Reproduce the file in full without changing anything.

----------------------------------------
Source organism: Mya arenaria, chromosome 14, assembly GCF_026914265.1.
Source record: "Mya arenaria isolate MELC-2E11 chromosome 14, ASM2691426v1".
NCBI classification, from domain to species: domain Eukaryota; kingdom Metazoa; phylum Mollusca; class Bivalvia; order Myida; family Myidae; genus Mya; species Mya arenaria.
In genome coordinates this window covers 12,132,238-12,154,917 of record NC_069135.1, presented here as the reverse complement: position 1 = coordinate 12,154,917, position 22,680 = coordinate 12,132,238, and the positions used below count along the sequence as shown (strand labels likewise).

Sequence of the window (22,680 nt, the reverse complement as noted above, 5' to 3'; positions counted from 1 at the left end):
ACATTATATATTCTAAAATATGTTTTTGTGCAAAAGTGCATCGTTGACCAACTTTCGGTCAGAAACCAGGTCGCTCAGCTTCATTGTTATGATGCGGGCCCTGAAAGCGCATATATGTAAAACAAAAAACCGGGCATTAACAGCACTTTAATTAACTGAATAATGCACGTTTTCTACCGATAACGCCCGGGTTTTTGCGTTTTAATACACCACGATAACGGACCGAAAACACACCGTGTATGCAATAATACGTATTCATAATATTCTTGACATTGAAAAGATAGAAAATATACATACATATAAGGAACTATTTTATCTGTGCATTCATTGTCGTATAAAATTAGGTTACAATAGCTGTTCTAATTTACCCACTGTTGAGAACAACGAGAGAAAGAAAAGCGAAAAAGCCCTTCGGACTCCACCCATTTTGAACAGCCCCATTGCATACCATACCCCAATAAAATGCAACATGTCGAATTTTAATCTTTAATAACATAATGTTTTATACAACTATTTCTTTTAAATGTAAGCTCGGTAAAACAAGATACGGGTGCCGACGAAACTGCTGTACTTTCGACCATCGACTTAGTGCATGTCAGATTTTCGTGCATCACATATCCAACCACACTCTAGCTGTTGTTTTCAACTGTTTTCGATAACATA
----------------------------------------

Source organism: Mya arenaria, chromosome 14, assembly GCF_026914265.1.
Source record: "Mya arenaria isolate MELC-2E11 chromosome 14, ASM2691426v1".
NCBI classification, from domain to species: domain Eukaryota; kingdom Metazoa; phylum Mollusca; class Bivalvia; order Myida; family Myidae; genus Mya; species Mya arenaria.
In genome coordinates this window covers 12,132,238-12,154,917 of record NC_069135.1, presented here as the reverse complement: position 1 = coordinate 12,154,917, position 22,680 = coordinate 12,132,238, and the positions used below count along the sequence as shown (strand labels likewise).

Sequence of the window (22,680 nt, the reverse complement as noted above, 5' to 3'; positions counted from 1 at the left end):
ACATTATATATTCTAAAATATGTTTTTGTGCAAAAGTGCATCGTTGACCAACTTTCGGTCAGAAACCAGGTCGCTCAGCTTCATTGTTATGATGCGGGCCCTGAAAGCGCATATATGTAAAACAAAAAACCGGGCATTAACAGCACTTTAATTAACTGAATAATGCACGTTTTCTACCGATAACGCCCGGGTTTTTGCGTTTTAATACACCACGATAACGGACCGAAAACACACCGTGTATGCAATAATACGTATTCATAATATTCTTGACATTGAAAAGATAGAAAATATACATACATATAAGGAACTATTTTATCTGTGCATTCATTGTCGTATAAAATTAGGTTACAATAGCTGTTCTAATTTACCCACTGTTGAGAACAACGAGAGAAAGAAAAGCGAAAAAGCCCTTCGGACTCCACCCATTTTGAACAGCCCCATTGCATACCATACCCCAATAAAATGCAACATGTCGAATTTTAATCTTTAATAACATAATGTTTTATACAACTATTTCTTTTAAATGTAAGCTCGGTAAAACAAGATACGGGTGCCGACGAAACTGCTGTACTTTCGACCATCGACTTAGTGCATGTCAGATTTTCGTGCATCACATATCCAACCACACTCTAGCTGTTGTTTTCAACTGTTTTCGATAACATA